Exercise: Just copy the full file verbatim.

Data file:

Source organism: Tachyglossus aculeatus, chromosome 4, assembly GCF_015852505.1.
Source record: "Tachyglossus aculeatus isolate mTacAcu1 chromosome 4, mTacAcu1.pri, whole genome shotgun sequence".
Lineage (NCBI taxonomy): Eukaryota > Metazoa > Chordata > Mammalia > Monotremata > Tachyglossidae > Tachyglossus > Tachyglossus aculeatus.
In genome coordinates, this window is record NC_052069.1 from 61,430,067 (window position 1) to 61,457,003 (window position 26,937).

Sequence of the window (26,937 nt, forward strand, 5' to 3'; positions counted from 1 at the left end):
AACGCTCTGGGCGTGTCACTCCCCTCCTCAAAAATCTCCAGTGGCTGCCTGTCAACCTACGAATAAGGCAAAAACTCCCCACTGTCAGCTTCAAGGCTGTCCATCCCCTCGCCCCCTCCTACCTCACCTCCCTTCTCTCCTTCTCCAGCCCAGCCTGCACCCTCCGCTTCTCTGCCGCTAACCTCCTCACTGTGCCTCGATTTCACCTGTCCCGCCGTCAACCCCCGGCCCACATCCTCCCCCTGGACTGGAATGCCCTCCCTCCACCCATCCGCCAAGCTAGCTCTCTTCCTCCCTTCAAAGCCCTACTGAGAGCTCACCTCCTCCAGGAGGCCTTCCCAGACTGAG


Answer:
Source organism: Tachyglossus aculeatus, chromosome 4, assembly GCF_015852505.1.
Source record: "Tachyglossus aculeatus isolate mTacAcu1 chromosome 4, mTacAcu1.pri, whole genome shotgun sequence".
Lineage (NCBI taxonomy): Eukaryota > Metazoa > Chordata > Mammalia > Monotremata > Tachyglossidae > Tachyglossus > Tachyglossus aculeatus.
In genome coordinates, this window is record NC_052069.1 from 61,430,067 (window position 1) to 61,457,003 (window position 26,937).

Sequence of the window (26,937 nt, forward strand, 5' to 3'; positions counted from 1 at the left end):
AACGCTCTGGGCGTGTCACTCCCCTCCTCAAAAATCTCCAGTGGCTGCCTGTCAACCTACGAATAAGGCAAAAACTCCCCACTGTCAGCTTCAAGGCTGTCCATCCCCTCGCCCCCTCCTACCTCACCTCCCTTCTCTCCTTCTCCAGCCCAGCCTGCACCCTCCGCTTCTCTGCCGCTAACCTCCTCACTGTGCCTCGATTTCACCTGTCCCGCCGTCAACCCCCGGCCCACATCCTCCCCCTGGACTGGAATGCCCTCCCTCCACCCATCCGCCAAGCTAGCTCTCTTCCTCCCTTCAAAGCCCTACTGAGAGCTCACCTCCTCCAGGAGGCCTTCCCAGACTGAG